On July 30th, an open letter echoing this demand was signed by some of the most renowned artists, Indigenous leaders, authors, and public figures in the country. The letter was signed by Grand Chief Stewart Phillip and the entire Executive Committee of the Union of BC Indian Chiefs; Chair of Truth and Reconciliation Commission, Senator Murray Sinclair; author of acclaimed novel Life of Pi, Yann Martel; my personal friend and respected author Naomi Klein; Hayden King of the Yellowhead Institute; award-winning actor, Tantoo Cardinal; Executive Director of Indigenous Climate Action, Eriel Deranger; and many more.
Communities used bold visuals to symbolically bring climate impacts to the doorstep of the CBC. Here are some of their stories:
Masked in Edmonton: In Edmonton, hundreds turned out in a thunderstorm, many wearing dust masks similar to those thousands of people had to don during periods of extreme wildfire smoke.
Photo Credit: Abdul Malik
Ottawa spells it out with sand bags: In Ottawa, a massive crowd stacked sandbags in front of the CBC studio, spelling out “Climate Emergency.”Just weeks ago, sandbags like these were sold out everywhere in the Ottawa area because people were filling them in masses to protect their homes from 1 in 100 year floods hitting the region.
Photo Credit: Nhattan Nguyen
Notherners speak up about heatwaves: In Yellowknife and Whitehorse, Northerners called attention to their climate frontlines – wildfires that cut off communities earlier this summer and an unseasonal March heatwave that closed ice roads early. They made such a strong case for a leaders’ debate that even the reporters at CBC North seemed to agree with them.
This is approximately the height of our 1 in 10 year flood level in Sackville. That means there is a 10% chance that flood waters will reach this height in a given year, which will only rise with climate change. This is our future without bold climate action. #ChangeTheDebatepic.twitter.com/txTfNpUe14
Windsor was dedicated: A woman in Windsor was out for over 12 hours, with people coming throughout the day, outside their local CBC studio calling for a leaders’ debate!
From the CBC headquarters in Toronto, where hundreds of people gathered to Vancouver, Winnipeg, Kingston, Halifax, and all points in between, we turned out en mass in dozens of rallies calling for the CBC to host a federal leaders’ climate debate.
Here’s how we’re going to make sure this climate debate happens:
First, during the actions yesterday, we launched a petition asking Jennifer McGuire – the CBC’s Editor in Chief – to make a climate debate happen. This will add to the 10,000+ names that have already called on the Leaders’ Debates Commission to hold a Green New Deal. Click here to add your name.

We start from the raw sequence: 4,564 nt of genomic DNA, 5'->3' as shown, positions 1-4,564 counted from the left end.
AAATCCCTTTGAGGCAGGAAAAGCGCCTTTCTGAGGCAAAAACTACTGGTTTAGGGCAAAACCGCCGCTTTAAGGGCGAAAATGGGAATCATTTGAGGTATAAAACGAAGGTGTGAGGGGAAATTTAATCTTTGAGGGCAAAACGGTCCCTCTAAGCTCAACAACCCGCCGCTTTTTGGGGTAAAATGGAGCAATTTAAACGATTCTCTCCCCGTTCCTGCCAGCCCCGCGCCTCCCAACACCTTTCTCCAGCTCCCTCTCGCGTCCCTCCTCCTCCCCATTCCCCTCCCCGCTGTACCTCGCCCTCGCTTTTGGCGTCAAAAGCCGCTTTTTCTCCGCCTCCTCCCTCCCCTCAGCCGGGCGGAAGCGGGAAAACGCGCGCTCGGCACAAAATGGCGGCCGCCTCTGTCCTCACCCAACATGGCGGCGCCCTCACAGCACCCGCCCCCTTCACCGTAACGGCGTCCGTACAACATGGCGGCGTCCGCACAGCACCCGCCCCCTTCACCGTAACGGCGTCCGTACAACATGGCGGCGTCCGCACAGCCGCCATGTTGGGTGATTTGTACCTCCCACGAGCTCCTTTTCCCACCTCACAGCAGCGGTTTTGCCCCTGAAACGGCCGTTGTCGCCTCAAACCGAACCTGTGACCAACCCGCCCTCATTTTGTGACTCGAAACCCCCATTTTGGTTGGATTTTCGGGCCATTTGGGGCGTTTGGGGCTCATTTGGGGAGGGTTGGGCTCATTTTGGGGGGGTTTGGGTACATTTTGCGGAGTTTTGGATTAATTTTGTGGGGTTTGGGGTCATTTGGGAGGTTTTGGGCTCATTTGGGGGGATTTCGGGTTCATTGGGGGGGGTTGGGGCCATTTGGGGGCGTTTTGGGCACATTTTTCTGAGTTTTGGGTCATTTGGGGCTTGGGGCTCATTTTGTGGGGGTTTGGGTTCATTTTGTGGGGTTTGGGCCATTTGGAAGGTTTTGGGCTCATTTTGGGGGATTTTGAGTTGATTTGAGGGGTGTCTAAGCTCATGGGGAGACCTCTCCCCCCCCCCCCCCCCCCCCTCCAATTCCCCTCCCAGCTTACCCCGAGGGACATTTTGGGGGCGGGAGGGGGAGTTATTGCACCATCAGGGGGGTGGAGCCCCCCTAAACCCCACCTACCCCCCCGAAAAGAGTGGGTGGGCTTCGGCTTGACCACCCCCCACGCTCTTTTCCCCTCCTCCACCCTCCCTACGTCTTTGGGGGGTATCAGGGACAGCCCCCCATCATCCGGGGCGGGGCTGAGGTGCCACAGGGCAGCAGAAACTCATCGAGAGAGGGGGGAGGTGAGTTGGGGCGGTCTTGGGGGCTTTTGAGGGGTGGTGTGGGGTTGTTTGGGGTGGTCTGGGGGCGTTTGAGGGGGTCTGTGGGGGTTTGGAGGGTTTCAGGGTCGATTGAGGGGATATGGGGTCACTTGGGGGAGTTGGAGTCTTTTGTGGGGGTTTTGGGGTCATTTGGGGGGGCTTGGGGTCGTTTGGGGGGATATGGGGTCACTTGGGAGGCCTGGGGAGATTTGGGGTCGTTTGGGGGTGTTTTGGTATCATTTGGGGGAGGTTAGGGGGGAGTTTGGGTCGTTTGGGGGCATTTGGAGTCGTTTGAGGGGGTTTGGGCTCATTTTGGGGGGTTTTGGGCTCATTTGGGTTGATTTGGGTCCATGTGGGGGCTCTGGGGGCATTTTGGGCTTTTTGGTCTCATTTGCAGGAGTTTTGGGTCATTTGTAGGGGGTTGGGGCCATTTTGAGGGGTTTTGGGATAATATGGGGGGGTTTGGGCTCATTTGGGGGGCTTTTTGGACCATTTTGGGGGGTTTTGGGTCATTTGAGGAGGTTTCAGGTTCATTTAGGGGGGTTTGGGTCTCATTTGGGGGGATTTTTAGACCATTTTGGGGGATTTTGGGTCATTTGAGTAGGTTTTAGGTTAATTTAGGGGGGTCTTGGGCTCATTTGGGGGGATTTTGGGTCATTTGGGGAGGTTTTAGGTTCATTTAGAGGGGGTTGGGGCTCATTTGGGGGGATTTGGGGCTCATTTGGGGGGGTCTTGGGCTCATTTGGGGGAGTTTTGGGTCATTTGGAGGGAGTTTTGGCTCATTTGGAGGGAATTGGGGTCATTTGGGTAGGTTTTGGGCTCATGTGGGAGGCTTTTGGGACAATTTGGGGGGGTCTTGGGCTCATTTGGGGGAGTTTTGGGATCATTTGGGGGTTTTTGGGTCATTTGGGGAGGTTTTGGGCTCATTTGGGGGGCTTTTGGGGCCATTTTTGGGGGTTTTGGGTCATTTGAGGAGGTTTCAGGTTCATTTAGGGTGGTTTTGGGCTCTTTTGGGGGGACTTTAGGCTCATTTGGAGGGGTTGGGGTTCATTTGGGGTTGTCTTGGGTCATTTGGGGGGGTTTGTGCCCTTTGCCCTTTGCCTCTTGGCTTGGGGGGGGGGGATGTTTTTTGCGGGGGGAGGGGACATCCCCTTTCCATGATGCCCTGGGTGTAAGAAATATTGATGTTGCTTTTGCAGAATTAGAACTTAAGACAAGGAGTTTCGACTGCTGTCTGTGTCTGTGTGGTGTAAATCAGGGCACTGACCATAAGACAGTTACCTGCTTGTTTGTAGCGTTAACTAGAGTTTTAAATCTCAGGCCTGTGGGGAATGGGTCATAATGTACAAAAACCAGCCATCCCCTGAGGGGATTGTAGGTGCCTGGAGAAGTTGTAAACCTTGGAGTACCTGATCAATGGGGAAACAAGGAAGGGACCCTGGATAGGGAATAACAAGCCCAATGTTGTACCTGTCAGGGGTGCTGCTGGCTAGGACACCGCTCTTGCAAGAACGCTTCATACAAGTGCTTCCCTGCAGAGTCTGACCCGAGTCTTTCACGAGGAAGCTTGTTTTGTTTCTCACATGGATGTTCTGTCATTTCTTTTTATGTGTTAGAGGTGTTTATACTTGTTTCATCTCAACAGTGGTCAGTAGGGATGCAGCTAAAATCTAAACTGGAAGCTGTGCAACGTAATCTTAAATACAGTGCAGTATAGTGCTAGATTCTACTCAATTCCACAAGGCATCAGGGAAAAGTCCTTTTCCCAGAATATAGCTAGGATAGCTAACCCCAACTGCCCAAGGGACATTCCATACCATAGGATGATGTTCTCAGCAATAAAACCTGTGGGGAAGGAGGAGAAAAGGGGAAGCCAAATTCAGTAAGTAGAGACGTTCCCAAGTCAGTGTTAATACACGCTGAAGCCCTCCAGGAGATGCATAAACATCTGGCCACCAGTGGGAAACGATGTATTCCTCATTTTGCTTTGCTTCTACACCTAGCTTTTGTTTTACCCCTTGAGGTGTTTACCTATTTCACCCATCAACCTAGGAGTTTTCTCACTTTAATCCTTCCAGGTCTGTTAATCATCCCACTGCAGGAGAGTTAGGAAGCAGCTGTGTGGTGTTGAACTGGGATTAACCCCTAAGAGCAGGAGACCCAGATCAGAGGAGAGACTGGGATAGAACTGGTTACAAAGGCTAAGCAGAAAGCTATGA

Second, we’ll continue to pressure the CBC with creative, hard hitting actions online and off. More on that soon.
The CBC is our public broadcaster, funded by public money. So, we’re calling on them to act in the public interest by hosting a debate on the most urgent crisis of our time. They also have a responsibility to play a key role sharing critical information on national emergencies, like the climate emergency our government declared in mid-June. We want every broadcaster in Canada, and the Leaders’ Debates Commission, to pay attention and that’s why we’ll be taking action all across the country.
The CBC has also listened to us when it comes to covering climate change. Just a few weeks ago, after thousands of us called out the CBC on twitter for refusing to call climate change a crisis, the CBC announced their new climate change reporting project. The CBC said they launched this project because people like you have been “asking the media to do a better job by providing more facts about what is happening and more coverage of possible solutions.” Hosting a federal leaders’ debate on climate change and a Green New Deal would be another step in the right direction.
What about the petition to the Leaders’ Debates Commission?
The Federal Leaders’ Debates Commission is, in part, responsible for organizing two major federal leaders’ debates — one in English and one in French. After hearing from over 10,000 people across the country, the commission agreed that climate change is an important issue, but that they need broadcasters on side if we’re going to get a full debate on climate change and Canada’s Green New Deal. That’s why we’re turning to the CBC to demand Canada’s first Federal Leaders’ Debate on climate change.
Tweet at CBC Radio to demand that they listen to their listeners